Traditionally, the Public Broadcasting Service (PBS) and the British Broadcasting Corporation (BBC) have been the leaders not only in interviewing psychological scientists as part of their news coverage, but also in actually collaborating with them on stories and documentaries about findings on an array of topics — including memory, motivation, and the origins of morality. Anderson Cooper and his team at CNN’s Anderson Cooper 360° (AC360) are venturing further by collaborating with psychological scientists on actually designing and executing empirical research studies as part of the program’s coverage of current issues in the news.
I was fortunate enough to embark on one of these projects, and it was a fascinating and, ultimately, informative experience. Kerry Rubin, a senior producer at AC360, contacted me in April 2011 about collaborating with her team to conduct a study on children’s racial bias. My initial reaction was one of wariness. Many psychological scientists have been interviewed by the media only to be quoted out of context for a story that sends exactly the wrong message about the phenomenon of interest. After an invited trip to the CNN headquarters in New York City, where my team was asked to “pitch” a story about our research (which included what we study and how we do it), I began to realize that this was something completely different.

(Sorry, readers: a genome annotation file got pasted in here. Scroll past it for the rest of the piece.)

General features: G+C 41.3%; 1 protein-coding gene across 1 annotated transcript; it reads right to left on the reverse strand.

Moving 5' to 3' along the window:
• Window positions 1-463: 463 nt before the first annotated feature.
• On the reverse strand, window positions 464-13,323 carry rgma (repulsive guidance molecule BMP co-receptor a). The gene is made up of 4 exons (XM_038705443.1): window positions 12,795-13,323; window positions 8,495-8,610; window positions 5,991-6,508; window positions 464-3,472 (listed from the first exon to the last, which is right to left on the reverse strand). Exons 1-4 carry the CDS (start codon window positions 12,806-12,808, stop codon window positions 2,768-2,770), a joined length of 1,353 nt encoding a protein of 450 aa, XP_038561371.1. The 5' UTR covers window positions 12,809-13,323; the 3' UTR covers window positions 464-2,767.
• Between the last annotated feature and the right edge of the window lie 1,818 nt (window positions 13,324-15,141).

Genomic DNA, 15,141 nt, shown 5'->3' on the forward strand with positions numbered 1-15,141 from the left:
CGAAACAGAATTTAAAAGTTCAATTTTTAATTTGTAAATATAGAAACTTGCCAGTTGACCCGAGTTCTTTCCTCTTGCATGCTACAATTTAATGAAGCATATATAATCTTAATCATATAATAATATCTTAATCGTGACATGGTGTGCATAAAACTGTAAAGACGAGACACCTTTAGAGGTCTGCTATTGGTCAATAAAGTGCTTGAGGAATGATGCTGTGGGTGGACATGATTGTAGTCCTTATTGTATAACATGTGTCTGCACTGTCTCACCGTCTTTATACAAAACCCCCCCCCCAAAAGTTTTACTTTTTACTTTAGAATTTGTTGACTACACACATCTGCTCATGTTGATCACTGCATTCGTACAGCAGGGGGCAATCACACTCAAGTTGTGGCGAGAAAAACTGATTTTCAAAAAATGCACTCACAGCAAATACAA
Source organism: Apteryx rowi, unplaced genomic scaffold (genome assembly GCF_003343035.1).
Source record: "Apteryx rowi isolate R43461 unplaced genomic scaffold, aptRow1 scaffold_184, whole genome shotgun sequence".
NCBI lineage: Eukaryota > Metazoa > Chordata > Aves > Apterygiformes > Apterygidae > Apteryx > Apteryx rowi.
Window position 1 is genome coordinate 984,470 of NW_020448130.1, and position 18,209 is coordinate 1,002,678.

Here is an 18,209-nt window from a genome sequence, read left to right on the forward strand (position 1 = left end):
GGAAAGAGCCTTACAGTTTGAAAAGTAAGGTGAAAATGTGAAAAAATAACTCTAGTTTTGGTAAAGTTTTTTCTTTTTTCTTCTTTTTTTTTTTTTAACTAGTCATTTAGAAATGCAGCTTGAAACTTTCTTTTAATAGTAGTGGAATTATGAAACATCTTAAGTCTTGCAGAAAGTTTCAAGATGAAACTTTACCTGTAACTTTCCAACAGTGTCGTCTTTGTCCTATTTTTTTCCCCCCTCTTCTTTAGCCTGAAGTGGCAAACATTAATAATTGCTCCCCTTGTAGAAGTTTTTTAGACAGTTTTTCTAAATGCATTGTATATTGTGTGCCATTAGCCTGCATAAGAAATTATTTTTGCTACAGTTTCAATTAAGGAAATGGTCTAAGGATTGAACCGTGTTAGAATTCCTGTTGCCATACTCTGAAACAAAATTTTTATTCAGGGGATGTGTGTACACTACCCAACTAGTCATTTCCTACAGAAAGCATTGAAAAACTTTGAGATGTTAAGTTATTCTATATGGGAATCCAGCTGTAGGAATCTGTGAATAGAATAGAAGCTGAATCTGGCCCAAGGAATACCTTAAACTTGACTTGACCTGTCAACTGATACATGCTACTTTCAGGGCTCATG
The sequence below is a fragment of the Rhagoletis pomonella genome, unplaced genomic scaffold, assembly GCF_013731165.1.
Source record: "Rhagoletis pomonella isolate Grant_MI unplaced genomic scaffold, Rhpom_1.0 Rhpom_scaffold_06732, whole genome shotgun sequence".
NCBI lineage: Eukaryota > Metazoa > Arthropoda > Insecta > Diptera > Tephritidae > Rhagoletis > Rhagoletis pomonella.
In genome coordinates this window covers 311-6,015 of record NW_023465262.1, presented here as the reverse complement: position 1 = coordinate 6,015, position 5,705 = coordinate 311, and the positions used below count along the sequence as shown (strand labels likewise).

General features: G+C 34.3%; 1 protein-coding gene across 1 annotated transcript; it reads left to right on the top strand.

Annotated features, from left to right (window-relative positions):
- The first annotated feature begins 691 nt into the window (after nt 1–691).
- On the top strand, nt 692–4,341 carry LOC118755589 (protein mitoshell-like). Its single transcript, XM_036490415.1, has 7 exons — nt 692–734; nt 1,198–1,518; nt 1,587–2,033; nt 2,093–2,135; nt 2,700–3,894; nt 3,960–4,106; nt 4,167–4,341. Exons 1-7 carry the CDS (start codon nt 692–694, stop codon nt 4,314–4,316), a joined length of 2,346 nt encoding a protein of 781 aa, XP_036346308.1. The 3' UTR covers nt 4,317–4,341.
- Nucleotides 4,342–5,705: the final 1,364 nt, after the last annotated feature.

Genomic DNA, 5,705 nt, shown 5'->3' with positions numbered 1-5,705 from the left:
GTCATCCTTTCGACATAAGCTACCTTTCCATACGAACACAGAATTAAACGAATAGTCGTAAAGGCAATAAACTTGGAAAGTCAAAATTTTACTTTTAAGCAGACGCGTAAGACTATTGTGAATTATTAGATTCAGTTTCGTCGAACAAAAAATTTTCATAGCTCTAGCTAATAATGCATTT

The end product was a program titled “Kids on Race: The Hidden Picture,” which aired in 20-minute segments over 5 nights in April 2012. The show was aired a year after we launched the project in which my research team interviewed 145 children, evenly divided by age (6 and 13 years) and ethnicity (African American and European American) in Maryland, Virginia, and New Jersey, using a protocol we designed to measure children’s implicit racial bias. The videotapes of each child participant were remarkable for their candor and spontaneous reflections about racial attitudes. And watching seasoned interviewers such as Cooper and CNN anchor Soledad O’Brien use items from our protocol for their postassessment interviews was insightful. Their interviews provided long, in-depth discussions with the children about personal experiences of race at school and in their neighborhoods.
In addition, Cooper and O’Brien interviewed a subset of the children’s parents, who watched and then reflected on what their own children had to say about race. Gathering parental reflections about children’s responses to prejudice assessments would be difficult for me as an individual principal investigator, given that we preserve confidentiality and anonymity when we interview children in our research studies; this feature of the show was enlightening, as many of the parents were surprised at their children’s discussion of race and particularly at how their children expected them to be disapproving of cross-race friendships.